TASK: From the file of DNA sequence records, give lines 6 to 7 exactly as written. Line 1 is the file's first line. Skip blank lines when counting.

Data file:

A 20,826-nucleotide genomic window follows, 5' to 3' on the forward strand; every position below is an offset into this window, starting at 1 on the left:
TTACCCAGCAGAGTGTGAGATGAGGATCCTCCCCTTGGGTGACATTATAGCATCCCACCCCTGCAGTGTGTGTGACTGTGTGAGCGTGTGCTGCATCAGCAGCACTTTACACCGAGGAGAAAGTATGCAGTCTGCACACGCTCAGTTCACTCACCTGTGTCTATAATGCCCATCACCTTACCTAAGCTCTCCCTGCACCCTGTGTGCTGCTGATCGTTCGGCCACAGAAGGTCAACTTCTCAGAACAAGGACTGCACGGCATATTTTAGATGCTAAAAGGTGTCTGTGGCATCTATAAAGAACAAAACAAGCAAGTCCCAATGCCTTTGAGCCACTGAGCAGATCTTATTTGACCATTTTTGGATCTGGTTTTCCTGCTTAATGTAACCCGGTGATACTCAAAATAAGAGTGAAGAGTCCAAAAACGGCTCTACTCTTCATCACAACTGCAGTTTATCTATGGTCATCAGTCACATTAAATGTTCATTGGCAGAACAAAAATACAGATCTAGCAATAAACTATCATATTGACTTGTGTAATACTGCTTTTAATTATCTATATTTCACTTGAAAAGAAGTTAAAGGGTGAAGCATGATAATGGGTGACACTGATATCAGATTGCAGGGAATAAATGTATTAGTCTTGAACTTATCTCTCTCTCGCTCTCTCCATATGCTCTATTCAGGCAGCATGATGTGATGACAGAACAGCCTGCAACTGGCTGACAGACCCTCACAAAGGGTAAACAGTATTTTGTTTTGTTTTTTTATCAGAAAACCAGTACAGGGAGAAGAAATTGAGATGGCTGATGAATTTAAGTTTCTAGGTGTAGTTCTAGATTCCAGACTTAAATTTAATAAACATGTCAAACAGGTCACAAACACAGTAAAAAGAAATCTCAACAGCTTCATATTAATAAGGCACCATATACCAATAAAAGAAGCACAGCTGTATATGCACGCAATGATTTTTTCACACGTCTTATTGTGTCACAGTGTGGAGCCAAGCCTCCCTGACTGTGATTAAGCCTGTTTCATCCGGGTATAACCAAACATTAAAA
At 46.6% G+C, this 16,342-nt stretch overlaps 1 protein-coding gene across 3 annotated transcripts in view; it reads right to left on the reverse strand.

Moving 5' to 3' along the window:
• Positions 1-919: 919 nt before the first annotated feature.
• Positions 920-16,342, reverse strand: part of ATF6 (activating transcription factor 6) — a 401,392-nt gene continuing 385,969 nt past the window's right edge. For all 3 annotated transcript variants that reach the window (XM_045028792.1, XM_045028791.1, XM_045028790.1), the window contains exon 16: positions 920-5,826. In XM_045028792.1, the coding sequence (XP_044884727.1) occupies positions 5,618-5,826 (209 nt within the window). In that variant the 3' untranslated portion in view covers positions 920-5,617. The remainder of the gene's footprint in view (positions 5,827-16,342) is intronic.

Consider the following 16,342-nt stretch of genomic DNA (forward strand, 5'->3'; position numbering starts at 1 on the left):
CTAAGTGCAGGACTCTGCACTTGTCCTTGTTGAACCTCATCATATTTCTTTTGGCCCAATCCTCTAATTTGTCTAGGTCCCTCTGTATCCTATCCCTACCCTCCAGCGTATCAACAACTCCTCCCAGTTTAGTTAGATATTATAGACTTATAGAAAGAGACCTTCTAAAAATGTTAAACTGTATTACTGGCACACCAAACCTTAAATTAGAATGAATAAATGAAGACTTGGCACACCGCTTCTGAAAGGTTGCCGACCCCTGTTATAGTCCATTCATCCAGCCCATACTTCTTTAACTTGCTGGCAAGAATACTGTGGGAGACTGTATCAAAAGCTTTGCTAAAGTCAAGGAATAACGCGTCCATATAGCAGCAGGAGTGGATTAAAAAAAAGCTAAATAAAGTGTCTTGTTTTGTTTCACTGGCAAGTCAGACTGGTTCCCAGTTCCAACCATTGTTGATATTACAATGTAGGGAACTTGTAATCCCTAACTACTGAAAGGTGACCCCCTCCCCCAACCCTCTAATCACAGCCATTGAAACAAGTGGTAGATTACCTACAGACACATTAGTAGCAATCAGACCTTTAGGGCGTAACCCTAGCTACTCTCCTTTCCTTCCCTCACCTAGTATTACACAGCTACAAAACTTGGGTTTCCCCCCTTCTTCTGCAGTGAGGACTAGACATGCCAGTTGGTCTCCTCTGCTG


• Positions 920-16,342, reverse strand: part of ATF6 (activating transcription factor 6) — a 401,392-nt gene continuing 385,969 nt past the window's right edge. For all 3 annotated transcript variants that reach the window (XM_045028792.1, XM_045028791.1, XM_045028790.1), the window contains exon 16: positions 920-5,826. In XM_045028792.1, the coding sequence (XP_044884727.1) occupies positions 5,618-5,826 (209 nt within the window). In that variant the 3' untranslated portion in view covers positions 920-5,617. The remainder of the gene's footprint in view (positions 5,827-16,342) is intronic.

Consider the following 16,342-nt stretch of genomic DNA (forward strand, 5'->3'; position numbering starts at 1 on the left):